I’m not sure where I read it, but I’m pretty sure someone once said “Learn PowerShell or become obsolete”. It’s pretty much a key skills requirement for most roles in infrastructure these days and besides System Center 2012 is basically all PowerShell under the hood, so at least understanding it puts the odds in your favour.
But lets keep things in perspective, there are lots of “very important” I.T professionals who really push the PowerShell envelope. I’m not one of them, I do agree its a key skill that’s needed. Will you become obsolete? No. Probably not. Lets face it, if you “Google” hard enough you can find out how to do just about anything. Including PowerShell.
I have to do loads of hand-overs and document configurations etc for SCCM, so doing certain jobs via PowerShell actually makes the mundane documentation process a little easier. I’ve also been asked to handover the basics of how PowerShell and SCCM fit together. So, I decided to put together a series of posts that will give you the basics of PowerShell in SCCM. This is part 1.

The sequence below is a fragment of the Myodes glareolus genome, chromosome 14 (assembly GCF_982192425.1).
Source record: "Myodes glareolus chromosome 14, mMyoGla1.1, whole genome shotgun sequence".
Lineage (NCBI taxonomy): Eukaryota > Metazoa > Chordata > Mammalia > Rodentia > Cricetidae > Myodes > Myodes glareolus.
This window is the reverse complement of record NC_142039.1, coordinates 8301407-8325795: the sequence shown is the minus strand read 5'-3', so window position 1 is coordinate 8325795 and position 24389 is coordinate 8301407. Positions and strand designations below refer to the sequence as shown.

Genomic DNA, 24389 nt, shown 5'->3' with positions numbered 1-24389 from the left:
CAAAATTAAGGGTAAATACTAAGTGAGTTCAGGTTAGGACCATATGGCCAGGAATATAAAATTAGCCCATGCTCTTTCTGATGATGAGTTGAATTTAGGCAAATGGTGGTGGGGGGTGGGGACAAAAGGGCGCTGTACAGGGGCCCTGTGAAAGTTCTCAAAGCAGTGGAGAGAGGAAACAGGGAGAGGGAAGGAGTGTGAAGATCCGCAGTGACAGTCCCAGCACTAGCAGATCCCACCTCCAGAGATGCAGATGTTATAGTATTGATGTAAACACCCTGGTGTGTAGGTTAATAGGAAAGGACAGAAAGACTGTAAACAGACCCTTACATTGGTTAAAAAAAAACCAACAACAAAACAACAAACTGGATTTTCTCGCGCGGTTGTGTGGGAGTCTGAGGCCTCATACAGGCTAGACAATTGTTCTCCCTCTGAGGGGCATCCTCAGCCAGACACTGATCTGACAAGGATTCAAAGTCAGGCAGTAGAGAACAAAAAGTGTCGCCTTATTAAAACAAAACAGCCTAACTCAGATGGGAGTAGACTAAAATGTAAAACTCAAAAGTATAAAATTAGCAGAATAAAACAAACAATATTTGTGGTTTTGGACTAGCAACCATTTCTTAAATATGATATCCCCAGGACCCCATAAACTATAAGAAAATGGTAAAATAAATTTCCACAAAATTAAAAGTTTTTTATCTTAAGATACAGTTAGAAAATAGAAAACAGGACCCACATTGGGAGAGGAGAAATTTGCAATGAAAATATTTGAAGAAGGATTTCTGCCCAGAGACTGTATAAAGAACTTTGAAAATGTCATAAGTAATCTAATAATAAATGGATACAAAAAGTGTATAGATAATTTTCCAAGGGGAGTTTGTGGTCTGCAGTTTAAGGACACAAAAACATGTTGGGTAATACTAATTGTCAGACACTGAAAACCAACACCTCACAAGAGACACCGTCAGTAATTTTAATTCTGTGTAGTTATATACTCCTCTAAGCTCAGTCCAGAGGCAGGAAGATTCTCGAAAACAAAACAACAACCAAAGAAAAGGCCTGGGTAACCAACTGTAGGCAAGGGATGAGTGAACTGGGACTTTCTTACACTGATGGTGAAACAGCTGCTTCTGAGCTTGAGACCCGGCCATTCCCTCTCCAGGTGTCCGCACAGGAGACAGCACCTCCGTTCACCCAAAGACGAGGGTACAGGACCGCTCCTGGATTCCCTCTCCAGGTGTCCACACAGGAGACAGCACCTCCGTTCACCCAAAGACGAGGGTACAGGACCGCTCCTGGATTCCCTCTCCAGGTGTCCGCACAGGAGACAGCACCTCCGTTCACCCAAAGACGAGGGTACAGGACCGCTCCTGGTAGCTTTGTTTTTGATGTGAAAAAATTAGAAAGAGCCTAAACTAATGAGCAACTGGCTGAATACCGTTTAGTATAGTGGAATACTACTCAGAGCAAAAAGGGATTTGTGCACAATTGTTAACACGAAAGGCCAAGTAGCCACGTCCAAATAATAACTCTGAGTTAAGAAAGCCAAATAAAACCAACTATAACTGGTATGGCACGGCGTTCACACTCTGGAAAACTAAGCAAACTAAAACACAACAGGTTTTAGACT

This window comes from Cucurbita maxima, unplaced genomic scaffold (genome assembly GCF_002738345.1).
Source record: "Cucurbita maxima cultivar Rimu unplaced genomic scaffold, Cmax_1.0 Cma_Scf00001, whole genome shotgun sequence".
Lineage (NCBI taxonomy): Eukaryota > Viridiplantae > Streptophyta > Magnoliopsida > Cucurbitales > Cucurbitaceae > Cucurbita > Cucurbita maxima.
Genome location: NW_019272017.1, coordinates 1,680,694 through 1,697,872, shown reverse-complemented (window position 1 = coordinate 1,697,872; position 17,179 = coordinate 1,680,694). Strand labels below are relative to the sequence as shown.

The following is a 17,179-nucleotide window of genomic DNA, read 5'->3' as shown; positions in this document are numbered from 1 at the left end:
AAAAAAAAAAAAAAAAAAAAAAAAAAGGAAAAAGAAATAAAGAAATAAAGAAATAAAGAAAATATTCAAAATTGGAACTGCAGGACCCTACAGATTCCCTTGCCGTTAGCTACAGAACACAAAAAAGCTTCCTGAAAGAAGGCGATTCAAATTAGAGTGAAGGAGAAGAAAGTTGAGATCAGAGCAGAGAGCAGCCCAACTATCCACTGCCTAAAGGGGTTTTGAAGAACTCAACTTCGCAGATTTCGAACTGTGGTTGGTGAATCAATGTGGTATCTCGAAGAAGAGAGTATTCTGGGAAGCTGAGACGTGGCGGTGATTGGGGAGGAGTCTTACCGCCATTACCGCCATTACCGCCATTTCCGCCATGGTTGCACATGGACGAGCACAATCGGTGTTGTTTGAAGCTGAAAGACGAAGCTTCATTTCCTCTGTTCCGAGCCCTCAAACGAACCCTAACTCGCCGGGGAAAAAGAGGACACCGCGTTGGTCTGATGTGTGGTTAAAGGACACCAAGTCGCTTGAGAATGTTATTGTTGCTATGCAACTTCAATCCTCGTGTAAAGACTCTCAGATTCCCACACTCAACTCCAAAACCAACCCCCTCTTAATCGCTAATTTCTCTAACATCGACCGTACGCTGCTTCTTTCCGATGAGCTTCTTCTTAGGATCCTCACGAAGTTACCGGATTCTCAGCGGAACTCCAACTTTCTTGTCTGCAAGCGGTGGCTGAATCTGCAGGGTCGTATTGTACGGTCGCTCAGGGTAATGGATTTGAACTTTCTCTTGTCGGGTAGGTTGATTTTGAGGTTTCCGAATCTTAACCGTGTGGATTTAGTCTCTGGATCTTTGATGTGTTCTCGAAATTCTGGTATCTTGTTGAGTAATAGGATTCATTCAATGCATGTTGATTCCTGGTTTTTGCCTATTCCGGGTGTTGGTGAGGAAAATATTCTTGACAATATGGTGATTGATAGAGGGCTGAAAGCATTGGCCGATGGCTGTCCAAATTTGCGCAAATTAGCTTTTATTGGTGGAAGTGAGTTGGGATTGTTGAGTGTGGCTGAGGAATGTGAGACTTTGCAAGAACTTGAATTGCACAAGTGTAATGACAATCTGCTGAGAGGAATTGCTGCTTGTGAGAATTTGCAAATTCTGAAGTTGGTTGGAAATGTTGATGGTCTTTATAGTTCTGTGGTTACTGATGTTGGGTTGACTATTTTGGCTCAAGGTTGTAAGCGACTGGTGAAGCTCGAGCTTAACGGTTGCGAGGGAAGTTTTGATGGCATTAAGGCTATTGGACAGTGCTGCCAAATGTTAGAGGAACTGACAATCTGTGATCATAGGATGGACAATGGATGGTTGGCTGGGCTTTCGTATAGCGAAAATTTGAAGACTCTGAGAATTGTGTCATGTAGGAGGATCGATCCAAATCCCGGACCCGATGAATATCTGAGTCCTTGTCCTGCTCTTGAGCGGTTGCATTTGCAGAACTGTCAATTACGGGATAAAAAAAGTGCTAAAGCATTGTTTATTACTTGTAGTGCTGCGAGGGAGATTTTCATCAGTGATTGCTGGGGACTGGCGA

So lets begin!
1: You will need to have PowerShell 3.0 installed … believe me, I’ve not always there … just encase you don’t have it grab it here https://www.microsoft.com/en-us/download/details.aspx?id=34595
2: Lets import the configuration manager module, to do this run PowerShell as administrator. We can now use the built in PowerShell cmdlet that allows you to import modules, in our case it will be the SCCM modules.
To do this go to the following location via PowerShell,
C:\Program Files (x86)\Microsoft Configuration Manager\AdminConsole\bin
Then type import-module .\ConfigurationManager.psd1 -verbose the entire command will look like this
PS C:\Program Files (x86)\Microsoft Configuration Manager\AdminConsole\bin> import-module .\ConfigurationManager.psd1 -verbose
You will notice that PowerShell starts to list everything it’s busy importing!
To make sure your import worked, connect to your site and type the following
PS C:\Program Files (x86)\Microsoft Configuration Manager\AdminConsole\bin>cd XXX:
(Where XXX is your site code)
Then Type Get-CMSite
3: To access PowerShell cmdlet for SCCM open the SCCM console and open the PowerShell functions via the top left and select “Connect via Windows PowerShell”
Good, so here is a list of the basics you can start using as well as their functions.
3.1: Get-CMSite You’ll be presented information about your site
3.2: Get-CMManagementPoint You’ll see information about your Management Point
3.3: Get-CMDistributionPoint You’ll see information about your Distribution Point
In the second part of this series, I will cover some more of the basics you can use to help yourself using PowerShell.
Enjoy – Heinrich Pelser